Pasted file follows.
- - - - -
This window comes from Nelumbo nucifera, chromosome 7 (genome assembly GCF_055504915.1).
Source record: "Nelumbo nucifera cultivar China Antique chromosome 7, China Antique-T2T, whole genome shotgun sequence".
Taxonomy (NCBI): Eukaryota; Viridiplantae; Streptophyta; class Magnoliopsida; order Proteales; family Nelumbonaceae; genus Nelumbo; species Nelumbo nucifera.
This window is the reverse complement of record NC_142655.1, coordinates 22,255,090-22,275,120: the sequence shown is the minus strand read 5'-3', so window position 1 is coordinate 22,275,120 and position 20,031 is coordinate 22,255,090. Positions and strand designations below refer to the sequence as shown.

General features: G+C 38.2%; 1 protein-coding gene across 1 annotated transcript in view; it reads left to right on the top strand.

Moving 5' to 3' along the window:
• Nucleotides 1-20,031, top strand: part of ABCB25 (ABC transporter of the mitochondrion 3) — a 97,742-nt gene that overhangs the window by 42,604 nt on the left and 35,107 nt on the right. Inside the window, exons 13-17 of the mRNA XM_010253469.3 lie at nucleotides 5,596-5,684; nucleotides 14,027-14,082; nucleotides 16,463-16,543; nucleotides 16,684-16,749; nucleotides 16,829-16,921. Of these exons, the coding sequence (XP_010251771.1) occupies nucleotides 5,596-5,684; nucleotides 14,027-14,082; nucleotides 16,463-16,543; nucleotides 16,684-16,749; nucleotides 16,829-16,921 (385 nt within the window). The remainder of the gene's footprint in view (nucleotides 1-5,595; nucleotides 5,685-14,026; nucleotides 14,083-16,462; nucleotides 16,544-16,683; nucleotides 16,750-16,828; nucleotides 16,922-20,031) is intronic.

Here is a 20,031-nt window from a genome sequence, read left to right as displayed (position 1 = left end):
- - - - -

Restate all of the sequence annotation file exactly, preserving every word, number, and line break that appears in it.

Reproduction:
This window comes from Nelumbo nucifera, chromosome 7 (genome assembly GCF_055504915.1).
Source record: "Nelumbo nucifera cultivar China Antique chromosome 7, China Antique-T2T, whole genome shotgun sequence".
Taxonomy (NCBI): Eukaryota; Viridiplantae; Streptophyta; class Magnoliopsida; order Proteales; family Nelumbonaceae; genus Nelumbo; species Nelumbo nucifera.
This window is the reverse complement of record NC_142655.1, coordinates 22,255,090-22,275,120: the sequence shown is the minus strand read 5'-3', so window position 1 is coordinate 22,275,120 and position 20,031 is coordinate 22,255,090. Positions and strand designations below refer to the sequence as shown.

General features: G+C 38.2%; 1 protein-coding gene across 1 annotated transcript in view; it reads left to right on the top strand.

Moving 5' to 3' along the window:
• Nucleotides 1-20,031, top strand: part of ABCB25 (ABC transporter of the mitochondrion 3) — a 97,742-nt gene that overhangs the window by 42,604 nt on the left and 35,107 nt on the right. Inside the window, exons 13-17 of the mRNA XM_010253469.3 lie at nucleotides 5,596-5,684; nucleotides 14,027-14,082; nucleotides 16,463-16,543; nucleotides 16,684-16,749; nucleotides 16,829-16,921. Of these exons, the coding sequence (XP_010251771.1) occupies nucleotides 5,596-5,684; nucleotides 14,027-14,082; nucleotides 16,463-16,543; nucleotides 16,684-16,749; nucleotides 16,829-16,921 (385 nt within the window). The remainder of the gene's footprint in view (nucleotides 1-5,595; nucleotides 5,685-14,026; nucleotides 14,083-16,462; nucleotides 16,544-16,683; nucleotides 16,750-16,828; nucleotides 16,922-20,031) is intronic.

Here is a 20,031-nt window from a genome sequence, read left to right as displayed (position 1 = left end):